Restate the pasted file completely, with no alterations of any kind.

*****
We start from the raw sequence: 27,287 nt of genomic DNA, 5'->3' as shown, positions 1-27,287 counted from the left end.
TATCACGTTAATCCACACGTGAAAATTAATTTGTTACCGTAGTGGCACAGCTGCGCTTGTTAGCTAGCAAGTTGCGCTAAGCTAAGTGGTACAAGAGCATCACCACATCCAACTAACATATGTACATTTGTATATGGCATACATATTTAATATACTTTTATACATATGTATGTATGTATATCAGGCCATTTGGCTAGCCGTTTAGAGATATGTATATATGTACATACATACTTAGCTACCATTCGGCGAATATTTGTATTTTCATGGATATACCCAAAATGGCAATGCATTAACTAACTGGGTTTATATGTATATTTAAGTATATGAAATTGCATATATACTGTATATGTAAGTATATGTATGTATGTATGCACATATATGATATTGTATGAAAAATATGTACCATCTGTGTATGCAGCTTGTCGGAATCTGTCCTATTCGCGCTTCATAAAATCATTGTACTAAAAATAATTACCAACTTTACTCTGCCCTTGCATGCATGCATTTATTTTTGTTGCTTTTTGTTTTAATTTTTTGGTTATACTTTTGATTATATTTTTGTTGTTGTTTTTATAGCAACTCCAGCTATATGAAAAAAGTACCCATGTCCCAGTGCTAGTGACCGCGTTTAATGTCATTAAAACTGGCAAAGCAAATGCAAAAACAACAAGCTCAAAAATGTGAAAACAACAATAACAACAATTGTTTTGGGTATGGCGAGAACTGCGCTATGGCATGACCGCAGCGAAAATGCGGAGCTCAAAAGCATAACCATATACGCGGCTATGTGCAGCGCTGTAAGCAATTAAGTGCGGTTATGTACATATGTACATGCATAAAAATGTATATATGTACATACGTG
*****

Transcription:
We start from the raw sequence: 27,287 nt of genomic DNA, 5'->3' as shown, positions 1-27,287 counted from the left end.
TATCACGTTAATCCACACGTGAAAATTAATTTGTTACCGTAGTGGCACAGCTGCGCTTGTTAGCTAGCAAGTTGCGCTAAGCTAAGTGGTACAAGAGCATCACCACATCCAACTAACATATGTACATTTGTATATGGCATACATATTTAATATACTTTTATACATATGTATGTATGTATATCAGGCCATTTGGCTAGCCGTTTAGAGATATGTATATATGTACATACATACTTAGCTACCATTCGGCGAATATTTGTATTTTCATGGATATACCCAAAATGGCAATGCATTAACTAACTGGGTTTATATGTATATTTAAGTATATGAAATTGCATATATACTGTATATGTAAGTATATGTATGTATGTATGCACATATATGATATTGTATGAAAAATATGTACCATCTGTGTATGCAGCTTGTCGGAATCTGTCCTATTCGCGCTTCATAAAATCATTGTACTAAAAATAATTACCAACTTTACTCTGCCCTTGCATGCATGCATTTATTTTTGTTGCTTTTTGTTTTAATTTTTTGGTTATACTTTTGATTATATTTTTGTTGTTGTTTTTATAGCAACTCCAGCTATATGAAAAAAGTACCCATGTCCCAGTGCTAGTGACCGCGTTTAATGTCATTAAAACTGGCAAAGCAAATGCAAAAACAACAAGCTCAAAAATGTGAAAACAACAATAACAACAATTGTTTTGGGTATGGCGAGAACTGCGCTATGGCATGACCGCAGCGAAAATGCGGAGCTCAAAAGCATAACCATATACGCGGCTATGTGCAGCGCTGTAAGCAATTAAGTGCGGTTATGTACATATGTACATGCATAAAAATGTATATATGTACATACGTG